Recap on EDR Hooks
EDR hooking isn’t a new thing, and is likely not new to you (otherwise see here), there’s plenty of samples online of unhooking NTDLL, though most tend to leverage direct syscalls or mapping of ntdll from disk or knowndlls.
Below we’ll walk through the hooks of a particular AV (Sophos AV) and determine why many of the public methods fail, and how we created our Rust PoC to work against the self-protection techniques of similar hooking engines.
Why Most NTDLL Unhooking Methods Fail (In This Case)
All public samples I’ve found that don’t use direct syscalls rely on using
NtProtectVirtualMemory) without avoiding any hooks placed on
This is reminiscent of a chicken and egg problem, they require
NtProtectVirtualMemory to unhook, yet
NtProtectVirtualMemory itself is hooked, so they’re forced to go through a hooked function to unhook, and this gives the EDR/AV a chance to detect and prevent the operation (which Sophos AV does)
One way to avoid this (the only way that I’ve found public samples for) rely on direct syscalls, meaning instead of modifying memory to unhook, you simply have your own syscall stubs and issue syscalls directly from your own modules instead of ntdll, meaning you no longer use any APIs from NTDLL, resulting in avoiding NTDLL hooks.
There’s a few concerns with this approach, one being not all NTDLL functions are syscalls (see
Secondly, inline syscalls themselves can be flagged as suspicious, though again this is the only public method I’ve found that would work against this target.
A (Publicly) New Method: In-Memory Disassembly
Its no secret we love Rust, so when we developed a Rust sample for unhooking against this target, we found a nice reason to publish unhooking without direct syscalls that also avoids
NtProtectVirtualMemory hooks, something not found in other public samples.
This solution is based on the fact that the original code blocks that were replaced by hooks still live somewhere in memory, they have to as the AV/EDR may permit calls to go through if deemed legit.
So we utilize in-memory disassembly to identify patterns that lead to the original (unhooked) code blocks and find the unhooked original
NtProtectVirtualMemory function, with that we can use it to apply the rest of our unhooking logic to remove all EDR hooks.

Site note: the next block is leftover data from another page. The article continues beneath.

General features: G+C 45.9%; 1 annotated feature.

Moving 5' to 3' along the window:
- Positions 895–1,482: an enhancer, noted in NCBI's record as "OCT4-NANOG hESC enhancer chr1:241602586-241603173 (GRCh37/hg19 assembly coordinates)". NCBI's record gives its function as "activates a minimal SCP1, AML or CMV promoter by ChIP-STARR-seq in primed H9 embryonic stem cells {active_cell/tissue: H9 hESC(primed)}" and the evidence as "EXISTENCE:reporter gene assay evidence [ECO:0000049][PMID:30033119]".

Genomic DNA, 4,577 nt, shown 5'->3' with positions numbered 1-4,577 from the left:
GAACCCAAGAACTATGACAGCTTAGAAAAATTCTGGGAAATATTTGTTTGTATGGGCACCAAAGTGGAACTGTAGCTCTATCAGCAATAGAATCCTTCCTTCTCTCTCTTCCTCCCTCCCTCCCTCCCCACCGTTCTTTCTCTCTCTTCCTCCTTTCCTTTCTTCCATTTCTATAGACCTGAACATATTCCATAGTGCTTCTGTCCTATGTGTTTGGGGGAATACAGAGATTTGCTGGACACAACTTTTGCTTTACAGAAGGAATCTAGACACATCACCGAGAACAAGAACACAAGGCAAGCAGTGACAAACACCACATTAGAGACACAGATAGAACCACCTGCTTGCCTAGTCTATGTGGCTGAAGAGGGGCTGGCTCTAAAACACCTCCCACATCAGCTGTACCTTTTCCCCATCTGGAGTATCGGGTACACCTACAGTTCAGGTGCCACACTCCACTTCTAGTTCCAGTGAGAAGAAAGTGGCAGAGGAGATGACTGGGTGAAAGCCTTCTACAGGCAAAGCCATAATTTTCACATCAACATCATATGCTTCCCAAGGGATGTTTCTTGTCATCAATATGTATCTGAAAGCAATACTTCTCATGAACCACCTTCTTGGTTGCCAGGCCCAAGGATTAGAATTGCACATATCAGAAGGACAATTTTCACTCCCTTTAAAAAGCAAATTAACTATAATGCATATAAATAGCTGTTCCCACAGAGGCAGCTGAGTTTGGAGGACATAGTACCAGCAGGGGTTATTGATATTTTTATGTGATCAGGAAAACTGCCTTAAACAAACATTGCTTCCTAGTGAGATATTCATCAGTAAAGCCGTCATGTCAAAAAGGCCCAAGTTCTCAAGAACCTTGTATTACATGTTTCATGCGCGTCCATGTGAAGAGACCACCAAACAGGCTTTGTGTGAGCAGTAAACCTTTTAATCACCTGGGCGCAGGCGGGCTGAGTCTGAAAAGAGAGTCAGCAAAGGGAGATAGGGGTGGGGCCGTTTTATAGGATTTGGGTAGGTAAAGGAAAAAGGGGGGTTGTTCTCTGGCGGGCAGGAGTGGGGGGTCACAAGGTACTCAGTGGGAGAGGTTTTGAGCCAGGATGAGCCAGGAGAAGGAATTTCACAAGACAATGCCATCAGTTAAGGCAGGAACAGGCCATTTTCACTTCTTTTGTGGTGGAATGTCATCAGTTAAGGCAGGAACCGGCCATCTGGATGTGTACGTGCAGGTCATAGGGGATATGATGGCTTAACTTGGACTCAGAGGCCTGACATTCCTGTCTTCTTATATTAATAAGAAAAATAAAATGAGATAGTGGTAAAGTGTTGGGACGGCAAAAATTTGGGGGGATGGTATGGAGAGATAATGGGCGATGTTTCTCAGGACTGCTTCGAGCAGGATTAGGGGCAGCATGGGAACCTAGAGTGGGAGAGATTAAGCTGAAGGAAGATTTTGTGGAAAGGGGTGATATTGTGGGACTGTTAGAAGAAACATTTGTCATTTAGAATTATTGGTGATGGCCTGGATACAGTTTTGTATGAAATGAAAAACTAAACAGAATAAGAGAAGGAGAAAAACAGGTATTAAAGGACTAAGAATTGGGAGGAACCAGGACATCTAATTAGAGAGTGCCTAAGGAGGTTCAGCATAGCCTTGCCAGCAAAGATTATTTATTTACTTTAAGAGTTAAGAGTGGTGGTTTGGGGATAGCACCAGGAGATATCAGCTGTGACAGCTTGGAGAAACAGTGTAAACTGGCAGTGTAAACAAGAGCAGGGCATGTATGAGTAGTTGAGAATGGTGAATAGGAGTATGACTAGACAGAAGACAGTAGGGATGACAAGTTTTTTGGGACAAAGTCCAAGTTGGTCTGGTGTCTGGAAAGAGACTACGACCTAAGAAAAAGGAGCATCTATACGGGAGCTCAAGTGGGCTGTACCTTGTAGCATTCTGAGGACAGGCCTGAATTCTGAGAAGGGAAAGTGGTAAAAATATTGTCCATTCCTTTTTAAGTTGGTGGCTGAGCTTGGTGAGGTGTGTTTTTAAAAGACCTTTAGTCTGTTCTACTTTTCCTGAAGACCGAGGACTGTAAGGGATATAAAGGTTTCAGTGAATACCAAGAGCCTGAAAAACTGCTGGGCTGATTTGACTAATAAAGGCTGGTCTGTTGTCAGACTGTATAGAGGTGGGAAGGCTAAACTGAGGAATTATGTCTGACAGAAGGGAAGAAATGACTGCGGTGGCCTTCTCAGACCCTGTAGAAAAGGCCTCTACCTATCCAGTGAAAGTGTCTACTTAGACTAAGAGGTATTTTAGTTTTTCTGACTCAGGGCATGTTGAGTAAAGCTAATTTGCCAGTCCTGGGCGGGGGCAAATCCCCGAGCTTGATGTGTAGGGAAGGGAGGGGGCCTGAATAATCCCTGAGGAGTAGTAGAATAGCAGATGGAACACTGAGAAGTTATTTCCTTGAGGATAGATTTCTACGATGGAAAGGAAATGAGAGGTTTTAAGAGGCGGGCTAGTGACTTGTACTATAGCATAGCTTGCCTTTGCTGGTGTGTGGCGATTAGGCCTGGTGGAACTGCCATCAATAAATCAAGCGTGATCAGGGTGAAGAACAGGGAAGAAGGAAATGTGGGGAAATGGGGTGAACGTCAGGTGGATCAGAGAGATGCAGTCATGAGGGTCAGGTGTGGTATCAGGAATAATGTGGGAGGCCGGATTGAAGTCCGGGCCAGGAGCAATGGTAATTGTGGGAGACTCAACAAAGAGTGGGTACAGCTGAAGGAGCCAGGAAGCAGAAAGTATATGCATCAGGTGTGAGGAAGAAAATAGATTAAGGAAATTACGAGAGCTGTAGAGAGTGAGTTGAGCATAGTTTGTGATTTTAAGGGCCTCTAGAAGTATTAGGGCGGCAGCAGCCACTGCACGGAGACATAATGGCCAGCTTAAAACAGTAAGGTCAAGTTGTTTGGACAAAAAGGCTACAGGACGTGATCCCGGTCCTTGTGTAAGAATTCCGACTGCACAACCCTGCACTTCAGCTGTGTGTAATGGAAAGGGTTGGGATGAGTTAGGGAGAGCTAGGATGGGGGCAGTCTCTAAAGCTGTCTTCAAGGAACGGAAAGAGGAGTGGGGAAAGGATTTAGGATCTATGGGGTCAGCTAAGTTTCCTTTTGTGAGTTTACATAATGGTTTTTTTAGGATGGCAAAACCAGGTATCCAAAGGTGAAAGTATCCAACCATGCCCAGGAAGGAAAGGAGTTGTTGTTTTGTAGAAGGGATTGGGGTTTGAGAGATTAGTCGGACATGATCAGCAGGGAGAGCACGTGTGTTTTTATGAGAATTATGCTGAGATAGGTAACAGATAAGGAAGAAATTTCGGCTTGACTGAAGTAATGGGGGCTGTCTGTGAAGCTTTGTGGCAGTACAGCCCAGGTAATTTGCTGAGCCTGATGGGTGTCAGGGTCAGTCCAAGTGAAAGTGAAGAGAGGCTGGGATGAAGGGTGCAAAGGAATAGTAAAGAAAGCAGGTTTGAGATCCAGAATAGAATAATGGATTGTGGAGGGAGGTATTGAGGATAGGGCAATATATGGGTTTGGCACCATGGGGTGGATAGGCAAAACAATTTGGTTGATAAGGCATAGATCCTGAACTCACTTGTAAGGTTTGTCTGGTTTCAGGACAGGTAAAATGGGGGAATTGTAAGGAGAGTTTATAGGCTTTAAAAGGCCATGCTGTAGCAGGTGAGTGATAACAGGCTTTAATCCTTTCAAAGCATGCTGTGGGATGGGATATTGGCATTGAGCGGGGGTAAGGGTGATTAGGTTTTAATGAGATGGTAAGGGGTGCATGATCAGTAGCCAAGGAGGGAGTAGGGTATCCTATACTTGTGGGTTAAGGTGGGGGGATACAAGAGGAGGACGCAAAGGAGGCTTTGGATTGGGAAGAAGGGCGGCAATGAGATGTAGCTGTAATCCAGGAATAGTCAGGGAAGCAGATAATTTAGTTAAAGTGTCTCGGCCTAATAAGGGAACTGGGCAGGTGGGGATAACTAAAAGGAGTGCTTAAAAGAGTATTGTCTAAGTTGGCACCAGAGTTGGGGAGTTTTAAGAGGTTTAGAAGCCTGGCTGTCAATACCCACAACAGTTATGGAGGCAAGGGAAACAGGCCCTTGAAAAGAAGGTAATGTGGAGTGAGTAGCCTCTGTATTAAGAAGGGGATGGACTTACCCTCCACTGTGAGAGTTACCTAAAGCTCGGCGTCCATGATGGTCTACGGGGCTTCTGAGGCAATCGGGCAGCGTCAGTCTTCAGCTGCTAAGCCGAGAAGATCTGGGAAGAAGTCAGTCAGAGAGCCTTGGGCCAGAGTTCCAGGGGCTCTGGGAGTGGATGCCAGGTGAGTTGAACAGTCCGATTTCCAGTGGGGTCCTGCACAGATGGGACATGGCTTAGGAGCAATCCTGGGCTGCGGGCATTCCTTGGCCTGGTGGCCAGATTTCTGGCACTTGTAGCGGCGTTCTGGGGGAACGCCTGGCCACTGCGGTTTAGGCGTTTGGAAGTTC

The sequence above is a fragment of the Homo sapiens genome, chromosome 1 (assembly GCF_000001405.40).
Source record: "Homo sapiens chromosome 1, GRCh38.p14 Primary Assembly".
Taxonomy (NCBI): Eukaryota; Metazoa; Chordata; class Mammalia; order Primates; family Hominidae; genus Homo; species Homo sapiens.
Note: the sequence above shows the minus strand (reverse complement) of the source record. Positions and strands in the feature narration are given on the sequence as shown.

Let’s identify the patterns in Sophos that lead to the original unhooked blocks:
The start of each hooked function in ntdll is a direct JMP, followed by an indirect JMP to somewhere outside of NTDLL (in this case, into hmpalert.dll).
This means detection of hooked functions is as simple as finding the JMP at the start of the function (we can leverage this to easily enumerate all hooked functions).
To enumerate the exported functions in NTDLL (and search for hooks), we get a handle to NTDLL via the PEB, then walk NTDLL’s export table.
The next problem: How do we identify the original unhooked code blocks for a particular function? Lets look at further disassembly in hmpalert’s hook:
Further disassembly shows a pattern of an indirect pointer load into RAX, following by an indirect call that will JMP to the pointer stored in RAX, which in this case is the original syscall stub for
This pattern is similar for non-syscall functions that are hooked, lets look at
Note how the hook starts the same way, a jump followed by an indirect jump into hmpalert.dll (outside of NTDLL).
Continuing disassembly we see:
We see a similar pattern here, RAX is loaded with a pointer followed by an indirect call that JMPs to the address stored in RAX, which is the original code block of
PssNtCaptureSnapshot without hooks!
As we can identify these patterns to locate the unhooked original functions using a disassembler, we simply translated that logic into Rust code that uses in-memory disassembly to identify the original code blocks at runtime.
Once we locate the unhooked/original functions at runtime, we replace the hooks from the EDR/AV with our own hook that JMPs into the unpatched originals, for example:
After our unhooking, the JMPs at the beginning of the previously hooked functions redirect to the original code blocks we found in memory! We avoiding direct syscalls, and we didn’t need to use any hooked APIs prior to unhooking (avoiding the previously mentioned chicken-egg problem).
Our sample code can be found here: https://github.com/Signal-Labs/iat_unhook_sample, note the